The Role of Expected Interdependence in Selection Decisions
I integrate stereotype fit and interdependence theories to propose a model explaining how and why decision makers discriminate in selection decisions. My model suggests that decision makers draw on stereotypes about members of different social groups to infer the candidates’ level of ability required for the task. Decision makers perceive candidates having a greater ability required for the task as less instrumental to their personal outcomes if they expect to compete with the candidate, but more instrumental if they expect to cooperate with the candidate. The candidates who are perceived as more instrumental to decision makers are more likely to be discriminated in favour of.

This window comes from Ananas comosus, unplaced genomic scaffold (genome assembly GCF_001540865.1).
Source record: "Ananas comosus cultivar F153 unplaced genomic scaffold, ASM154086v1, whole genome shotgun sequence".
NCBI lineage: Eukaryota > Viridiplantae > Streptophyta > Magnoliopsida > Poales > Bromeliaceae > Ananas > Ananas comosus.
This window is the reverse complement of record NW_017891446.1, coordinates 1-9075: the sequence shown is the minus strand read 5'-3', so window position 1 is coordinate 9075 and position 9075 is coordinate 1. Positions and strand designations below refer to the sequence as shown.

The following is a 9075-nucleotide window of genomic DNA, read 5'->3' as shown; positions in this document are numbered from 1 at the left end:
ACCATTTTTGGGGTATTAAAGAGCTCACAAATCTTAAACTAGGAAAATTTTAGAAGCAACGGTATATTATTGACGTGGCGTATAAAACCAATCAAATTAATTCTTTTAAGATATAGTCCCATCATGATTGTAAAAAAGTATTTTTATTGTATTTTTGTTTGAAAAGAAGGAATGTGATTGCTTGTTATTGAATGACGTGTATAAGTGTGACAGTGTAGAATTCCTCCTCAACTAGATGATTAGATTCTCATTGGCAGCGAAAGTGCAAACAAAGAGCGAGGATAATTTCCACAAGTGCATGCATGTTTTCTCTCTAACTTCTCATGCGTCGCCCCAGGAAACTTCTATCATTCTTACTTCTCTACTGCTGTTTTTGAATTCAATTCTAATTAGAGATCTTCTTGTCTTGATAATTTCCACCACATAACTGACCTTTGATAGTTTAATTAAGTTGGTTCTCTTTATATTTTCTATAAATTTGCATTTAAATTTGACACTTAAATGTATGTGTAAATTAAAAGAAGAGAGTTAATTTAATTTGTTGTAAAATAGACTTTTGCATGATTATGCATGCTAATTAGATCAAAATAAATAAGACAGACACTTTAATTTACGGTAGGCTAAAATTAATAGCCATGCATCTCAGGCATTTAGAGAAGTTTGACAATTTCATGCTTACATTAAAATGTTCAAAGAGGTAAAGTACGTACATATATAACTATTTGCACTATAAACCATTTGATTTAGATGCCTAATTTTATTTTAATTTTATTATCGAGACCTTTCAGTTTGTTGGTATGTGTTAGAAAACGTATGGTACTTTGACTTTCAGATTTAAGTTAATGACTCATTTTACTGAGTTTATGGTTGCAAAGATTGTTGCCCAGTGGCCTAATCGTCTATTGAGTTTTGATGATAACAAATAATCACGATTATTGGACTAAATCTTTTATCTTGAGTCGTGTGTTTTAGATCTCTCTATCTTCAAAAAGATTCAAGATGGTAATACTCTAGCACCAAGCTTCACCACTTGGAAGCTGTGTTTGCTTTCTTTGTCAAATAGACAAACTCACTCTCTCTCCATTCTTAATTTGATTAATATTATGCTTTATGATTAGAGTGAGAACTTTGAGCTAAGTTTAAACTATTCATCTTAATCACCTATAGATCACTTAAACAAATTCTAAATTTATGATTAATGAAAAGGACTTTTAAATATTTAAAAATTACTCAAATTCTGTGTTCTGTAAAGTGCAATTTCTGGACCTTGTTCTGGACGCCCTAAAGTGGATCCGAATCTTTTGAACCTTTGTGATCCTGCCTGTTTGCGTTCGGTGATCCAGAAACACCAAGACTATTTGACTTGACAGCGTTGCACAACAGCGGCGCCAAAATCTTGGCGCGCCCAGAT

We tested our theory in the context of racial (Studies 1–3) and age (Study 4) discrimination in selection decisions and found evidence consistent with our predictions. By explaining when and why decision makers discriminate in favor of but also against members of their own social group, this research may help explain the mixed support for the dominant view that decision makers exhibit favouritism toward candidates belonging to the same social group. In addition, our research demonstrates the importance of considering the largely overlooked role of interdependent relationships within the organization for understanding how and why people discriminate in selection decisions.